The Sparrow Song (2005)
for SS chorus, piano, and percussion, 5 minutes
The text of this piece sets an ancient Greek song, and is an ancient version of trick-or-treat.
Instrumental ensemble: children's chorus SS, piano, perc (triangle, drum)
The Sparrow Song is based on ancient Greek lyrics which describe children visiting a house, asking its owner for food, drink, and sweets, and threatening dire consequences if these are not provided, including the children making off with the homeowner’s goat. "Trick-or-treat," as we know it, is a modern invention, but there is apparently ancient precedent for our yearly American ritual. Curiously, a tradition similar to the one described in this song still takes place in modern Greece on and around New Year’s Day, which I observed at first hand while living there from 2001-02. Throughout Greece, it is the tradition for children to go from shop door to shop door in village or town, serenading the proprietor with a New Year song while playing a triangle. The shopkeeper then gives the child a coin for the song, and the child moves on to the next "victim." This choral setting pays homage to that tradition by quoting the song itself and by using triangle in the chorus.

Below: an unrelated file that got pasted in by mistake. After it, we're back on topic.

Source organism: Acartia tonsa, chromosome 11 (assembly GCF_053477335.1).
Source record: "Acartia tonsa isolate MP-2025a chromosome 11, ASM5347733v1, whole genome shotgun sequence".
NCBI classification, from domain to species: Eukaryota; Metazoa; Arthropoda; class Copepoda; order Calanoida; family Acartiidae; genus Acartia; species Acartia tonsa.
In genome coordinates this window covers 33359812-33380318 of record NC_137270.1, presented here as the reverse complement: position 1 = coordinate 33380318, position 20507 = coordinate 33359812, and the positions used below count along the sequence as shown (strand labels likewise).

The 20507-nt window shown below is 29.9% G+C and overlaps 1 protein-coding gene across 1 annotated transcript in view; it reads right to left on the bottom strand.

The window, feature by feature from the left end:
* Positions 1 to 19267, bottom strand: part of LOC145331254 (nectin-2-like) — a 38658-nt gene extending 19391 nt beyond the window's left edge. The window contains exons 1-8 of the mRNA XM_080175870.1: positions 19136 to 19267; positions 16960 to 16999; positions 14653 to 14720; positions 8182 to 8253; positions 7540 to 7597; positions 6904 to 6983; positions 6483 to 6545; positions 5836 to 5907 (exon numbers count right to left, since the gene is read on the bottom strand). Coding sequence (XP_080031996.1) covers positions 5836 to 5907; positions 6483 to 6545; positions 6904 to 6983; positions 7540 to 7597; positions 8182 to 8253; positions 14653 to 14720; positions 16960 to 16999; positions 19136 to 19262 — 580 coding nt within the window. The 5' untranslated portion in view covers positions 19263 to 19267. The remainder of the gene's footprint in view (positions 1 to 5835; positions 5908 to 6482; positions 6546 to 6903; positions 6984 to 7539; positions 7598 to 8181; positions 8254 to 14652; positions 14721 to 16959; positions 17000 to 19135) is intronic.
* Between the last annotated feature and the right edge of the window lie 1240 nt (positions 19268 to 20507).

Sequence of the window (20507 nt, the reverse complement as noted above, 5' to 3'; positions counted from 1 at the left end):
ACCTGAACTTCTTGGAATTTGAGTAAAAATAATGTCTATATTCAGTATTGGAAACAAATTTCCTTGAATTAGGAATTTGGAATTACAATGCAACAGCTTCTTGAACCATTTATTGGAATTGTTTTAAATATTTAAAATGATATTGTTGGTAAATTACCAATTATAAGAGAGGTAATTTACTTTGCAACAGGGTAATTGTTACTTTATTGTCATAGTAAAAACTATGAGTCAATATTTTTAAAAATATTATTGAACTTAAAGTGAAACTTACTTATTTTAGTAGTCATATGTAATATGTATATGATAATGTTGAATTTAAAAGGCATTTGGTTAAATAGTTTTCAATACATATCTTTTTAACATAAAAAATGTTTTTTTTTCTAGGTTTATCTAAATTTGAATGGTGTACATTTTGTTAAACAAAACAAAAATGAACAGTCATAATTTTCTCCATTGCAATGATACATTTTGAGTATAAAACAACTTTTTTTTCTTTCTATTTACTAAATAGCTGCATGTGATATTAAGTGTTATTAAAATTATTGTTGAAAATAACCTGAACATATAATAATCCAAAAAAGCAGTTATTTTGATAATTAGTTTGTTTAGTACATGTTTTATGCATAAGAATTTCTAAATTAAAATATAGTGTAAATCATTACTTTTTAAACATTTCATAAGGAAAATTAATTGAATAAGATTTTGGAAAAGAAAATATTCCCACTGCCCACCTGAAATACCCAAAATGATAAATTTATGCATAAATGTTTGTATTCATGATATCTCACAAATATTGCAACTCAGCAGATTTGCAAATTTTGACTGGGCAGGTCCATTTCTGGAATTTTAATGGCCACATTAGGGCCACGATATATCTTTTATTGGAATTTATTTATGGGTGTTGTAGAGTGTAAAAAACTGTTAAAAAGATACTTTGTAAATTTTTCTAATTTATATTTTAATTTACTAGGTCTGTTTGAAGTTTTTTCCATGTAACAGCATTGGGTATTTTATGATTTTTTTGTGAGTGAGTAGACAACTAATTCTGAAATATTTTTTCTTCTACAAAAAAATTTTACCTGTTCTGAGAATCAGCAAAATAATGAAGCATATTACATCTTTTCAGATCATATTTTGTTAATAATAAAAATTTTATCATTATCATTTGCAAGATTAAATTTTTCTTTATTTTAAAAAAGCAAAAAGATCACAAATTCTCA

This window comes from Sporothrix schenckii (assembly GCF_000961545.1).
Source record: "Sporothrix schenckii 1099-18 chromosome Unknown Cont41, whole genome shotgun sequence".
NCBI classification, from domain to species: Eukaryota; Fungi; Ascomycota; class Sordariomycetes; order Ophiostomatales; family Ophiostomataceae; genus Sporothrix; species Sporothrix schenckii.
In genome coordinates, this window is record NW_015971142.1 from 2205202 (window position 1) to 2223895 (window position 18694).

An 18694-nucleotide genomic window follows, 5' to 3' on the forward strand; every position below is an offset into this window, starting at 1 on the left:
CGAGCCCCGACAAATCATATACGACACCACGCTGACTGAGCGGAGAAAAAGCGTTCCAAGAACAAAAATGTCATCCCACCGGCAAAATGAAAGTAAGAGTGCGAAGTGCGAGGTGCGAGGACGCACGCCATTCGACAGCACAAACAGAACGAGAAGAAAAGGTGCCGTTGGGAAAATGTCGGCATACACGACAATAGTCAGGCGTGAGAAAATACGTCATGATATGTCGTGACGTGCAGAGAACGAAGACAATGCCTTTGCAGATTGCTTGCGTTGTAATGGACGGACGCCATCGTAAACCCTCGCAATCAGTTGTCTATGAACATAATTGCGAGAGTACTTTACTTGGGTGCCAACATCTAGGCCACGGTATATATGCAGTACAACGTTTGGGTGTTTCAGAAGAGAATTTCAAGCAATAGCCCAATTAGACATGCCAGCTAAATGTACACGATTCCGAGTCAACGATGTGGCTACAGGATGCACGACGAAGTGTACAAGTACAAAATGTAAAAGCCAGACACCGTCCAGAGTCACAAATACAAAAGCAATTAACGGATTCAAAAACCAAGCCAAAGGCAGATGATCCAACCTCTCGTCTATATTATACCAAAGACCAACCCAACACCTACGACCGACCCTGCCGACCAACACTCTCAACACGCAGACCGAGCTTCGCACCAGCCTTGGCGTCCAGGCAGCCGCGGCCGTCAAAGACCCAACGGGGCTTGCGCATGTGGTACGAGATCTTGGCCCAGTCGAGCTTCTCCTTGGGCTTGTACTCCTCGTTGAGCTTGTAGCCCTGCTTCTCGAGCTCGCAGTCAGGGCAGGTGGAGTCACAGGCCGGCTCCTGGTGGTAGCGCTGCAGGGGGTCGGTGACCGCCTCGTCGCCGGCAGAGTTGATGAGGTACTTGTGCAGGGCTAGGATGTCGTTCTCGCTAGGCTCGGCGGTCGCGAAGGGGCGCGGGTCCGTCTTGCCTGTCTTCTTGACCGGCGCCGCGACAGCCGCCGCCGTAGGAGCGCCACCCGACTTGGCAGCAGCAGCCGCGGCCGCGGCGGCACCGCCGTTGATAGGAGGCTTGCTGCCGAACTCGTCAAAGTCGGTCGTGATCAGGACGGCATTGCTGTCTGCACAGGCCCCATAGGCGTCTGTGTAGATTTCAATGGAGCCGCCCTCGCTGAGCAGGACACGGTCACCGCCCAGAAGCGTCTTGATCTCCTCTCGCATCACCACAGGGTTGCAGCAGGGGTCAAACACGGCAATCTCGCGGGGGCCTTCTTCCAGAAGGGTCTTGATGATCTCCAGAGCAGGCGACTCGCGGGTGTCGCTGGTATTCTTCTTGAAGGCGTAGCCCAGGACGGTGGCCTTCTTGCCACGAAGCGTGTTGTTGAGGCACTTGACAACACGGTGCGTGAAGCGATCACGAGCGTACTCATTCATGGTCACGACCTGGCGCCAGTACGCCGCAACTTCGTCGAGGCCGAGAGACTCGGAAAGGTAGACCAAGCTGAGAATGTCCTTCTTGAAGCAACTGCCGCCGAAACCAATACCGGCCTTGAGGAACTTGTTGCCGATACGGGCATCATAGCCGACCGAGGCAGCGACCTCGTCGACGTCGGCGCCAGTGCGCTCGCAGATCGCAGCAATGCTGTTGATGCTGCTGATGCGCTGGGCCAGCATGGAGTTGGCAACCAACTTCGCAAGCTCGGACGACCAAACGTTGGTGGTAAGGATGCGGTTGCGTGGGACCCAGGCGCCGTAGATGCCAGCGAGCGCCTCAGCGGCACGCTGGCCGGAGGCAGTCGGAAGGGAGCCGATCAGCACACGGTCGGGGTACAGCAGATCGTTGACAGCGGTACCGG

As remote as the ancient Greeks and their world may seem to us, this ancient version of trick-or-treat shows that humanity is, for the most part, the same from age to age, and it is in this spirit of fun and frolic that The Sparrow Song is presented.
I am grateful to the Cantate Chamber Singers, Gisèle Becker, Music Director, for making this commission possible through my position as Composer-in-Residence with Cantate; additionally, most grateful thanks go to my wife, Sarah Ferrario, who not only introduced me to this ancient song but provided a wonderfully buoyant English translation for musical setting.
--Andrew Earle Simpson